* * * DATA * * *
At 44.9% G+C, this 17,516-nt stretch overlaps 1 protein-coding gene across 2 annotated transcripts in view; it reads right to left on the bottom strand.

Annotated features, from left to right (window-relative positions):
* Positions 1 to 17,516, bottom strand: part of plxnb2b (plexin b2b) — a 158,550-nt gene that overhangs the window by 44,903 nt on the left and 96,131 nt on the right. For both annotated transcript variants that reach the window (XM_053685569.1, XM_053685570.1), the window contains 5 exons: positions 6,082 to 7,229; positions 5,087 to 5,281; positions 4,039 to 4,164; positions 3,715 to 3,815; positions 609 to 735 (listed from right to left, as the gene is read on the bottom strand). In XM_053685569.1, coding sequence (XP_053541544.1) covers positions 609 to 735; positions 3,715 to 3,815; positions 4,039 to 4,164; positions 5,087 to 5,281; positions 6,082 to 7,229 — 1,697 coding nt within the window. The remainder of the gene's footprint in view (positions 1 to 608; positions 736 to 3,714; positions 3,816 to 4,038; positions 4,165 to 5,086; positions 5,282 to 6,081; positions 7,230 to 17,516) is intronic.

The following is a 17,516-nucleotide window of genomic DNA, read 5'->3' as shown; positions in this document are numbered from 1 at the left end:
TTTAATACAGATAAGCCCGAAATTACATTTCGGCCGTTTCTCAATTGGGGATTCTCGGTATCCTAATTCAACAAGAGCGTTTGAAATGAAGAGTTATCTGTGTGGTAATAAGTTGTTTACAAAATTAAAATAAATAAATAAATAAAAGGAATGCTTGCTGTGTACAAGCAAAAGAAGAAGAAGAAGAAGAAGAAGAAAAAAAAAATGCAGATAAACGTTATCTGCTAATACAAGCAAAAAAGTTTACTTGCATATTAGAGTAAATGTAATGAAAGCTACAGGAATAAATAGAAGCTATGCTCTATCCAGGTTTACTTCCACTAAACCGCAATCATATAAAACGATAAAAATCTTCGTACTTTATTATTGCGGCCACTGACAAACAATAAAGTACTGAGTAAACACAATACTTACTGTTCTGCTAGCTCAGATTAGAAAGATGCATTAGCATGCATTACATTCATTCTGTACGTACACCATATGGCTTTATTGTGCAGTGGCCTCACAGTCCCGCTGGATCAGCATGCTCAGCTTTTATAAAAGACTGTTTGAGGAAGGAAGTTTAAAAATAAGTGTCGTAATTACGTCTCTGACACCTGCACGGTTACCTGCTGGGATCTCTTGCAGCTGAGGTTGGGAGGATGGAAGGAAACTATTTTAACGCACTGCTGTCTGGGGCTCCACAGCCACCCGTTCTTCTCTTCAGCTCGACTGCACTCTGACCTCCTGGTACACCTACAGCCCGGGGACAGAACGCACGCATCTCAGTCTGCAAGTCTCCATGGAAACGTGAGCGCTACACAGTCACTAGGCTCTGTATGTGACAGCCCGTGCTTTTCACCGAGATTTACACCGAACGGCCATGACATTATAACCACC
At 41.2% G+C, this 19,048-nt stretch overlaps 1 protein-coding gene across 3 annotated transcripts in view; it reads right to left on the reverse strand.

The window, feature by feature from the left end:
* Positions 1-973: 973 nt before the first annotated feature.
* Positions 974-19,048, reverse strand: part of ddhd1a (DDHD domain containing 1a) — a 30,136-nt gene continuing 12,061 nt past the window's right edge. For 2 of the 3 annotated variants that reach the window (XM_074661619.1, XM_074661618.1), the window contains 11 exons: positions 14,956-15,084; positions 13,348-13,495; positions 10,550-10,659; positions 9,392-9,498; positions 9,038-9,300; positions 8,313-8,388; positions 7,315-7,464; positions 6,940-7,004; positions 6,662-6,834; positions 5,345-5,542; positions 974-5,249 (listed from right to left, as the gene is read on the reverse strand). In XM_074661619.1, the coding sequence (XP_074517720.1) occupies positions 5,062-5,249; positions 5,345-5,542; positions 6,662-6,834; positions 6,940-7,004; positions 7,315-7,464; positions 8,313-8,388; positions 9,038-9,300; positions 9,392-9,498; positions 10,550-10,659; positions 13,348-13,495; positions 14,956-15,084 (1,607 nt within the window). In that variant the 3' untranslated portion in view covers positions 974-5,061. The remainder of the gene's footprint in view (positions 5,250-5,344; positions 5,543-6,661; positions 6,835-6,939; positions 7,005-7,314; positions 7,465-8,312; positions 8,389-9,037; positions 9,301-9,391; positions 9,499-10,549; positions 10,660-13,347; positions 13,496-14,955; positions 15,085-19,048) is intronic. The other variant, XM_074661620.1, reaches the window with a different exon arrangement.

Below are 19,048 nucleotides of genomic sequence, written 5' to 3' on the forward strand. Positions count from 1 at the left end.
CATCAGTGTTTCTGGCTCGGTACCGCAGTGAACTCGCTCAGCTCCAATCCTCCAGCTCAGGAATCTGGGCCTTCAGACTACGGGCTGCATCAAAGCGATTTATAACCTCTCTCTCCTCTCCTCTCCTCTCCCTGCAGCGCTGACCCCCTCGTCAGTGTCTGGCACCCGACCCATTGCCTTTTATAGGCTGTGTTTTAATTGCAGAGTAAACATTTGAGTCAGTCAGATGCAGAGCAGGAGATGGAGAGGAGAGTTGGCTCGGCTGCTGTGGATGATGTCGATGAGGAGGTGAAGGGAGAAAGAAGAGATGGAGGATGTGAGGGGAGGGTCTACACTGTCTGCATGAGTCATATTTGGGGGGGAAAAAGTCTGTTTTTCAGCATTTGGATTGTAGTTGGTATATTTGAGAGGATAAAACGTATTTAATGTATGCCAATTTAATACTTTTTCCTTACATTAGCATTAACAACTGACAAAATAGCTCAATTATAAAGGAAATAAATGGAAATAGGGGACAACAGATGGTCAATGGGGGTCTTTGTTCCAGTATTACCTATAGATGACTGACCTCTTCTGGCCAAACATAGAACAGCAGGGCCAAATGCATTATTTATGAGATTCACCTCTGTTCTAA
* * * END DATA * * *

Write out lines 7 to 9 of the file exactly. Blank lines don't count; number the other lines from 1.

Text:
The window, feature by feature from the left end:
* Positions 1-973: 973 nt before the first annotated feature.
* Positions 974-19,048, reverse strand: part of ddhd1a (DDHD domain containing 1a) — a 30,136-nt gene continuing 12,061 nt past the window's right edge. For 2 of the 3 annotated variants that reach the window (XM_074661619.1, XM_074661618.1), the window contains 11 exons: positions 14,956-15,084; positions 13,348-13,495; positions 10,550-10,659; positions 9,392-9,498; positions 9,038-9,300; positions 8,313-8,388; positions 7,315-7,464; positions 6,940-7,004; positions 6,662-6,834; positions 5,345-5,542; positions 974-5,249 (listed from right to left, as the gene is read on the reverse strand). In XM_074661619.1, the coding sequence (XP_074517720.1) occupies positions 5,062-5,249; positions 5,345-5,542; positions 6,662-6,834; positions 6,940-7,004; positions 7,315-7,464; positions 8,313-8,388; positions 9,038-9,300; positions 9,392-9,498; positions 10,550-10,659; positions 13,348-13,495; positions 14,956-15,084 (1,607 nt within the window). In that variant the 3' untranslated portion in view covers positions 974-5,061. The remainder of the gene's footprint in view (positions 5,250-5,344; positions 5,543-6,661; positions 6,835-6,939; positions 7,005-7,314; positions 7,465-8,312; positions 8,389-9,037; positions 9,301-9,391; positions 9,499-10,549; positions 10,660-13,347; positions 13,496-14,955; positions 15,085-19,048) is intronic. The other variant, XM_074661620.1, reaches the window with a different exon arrangement.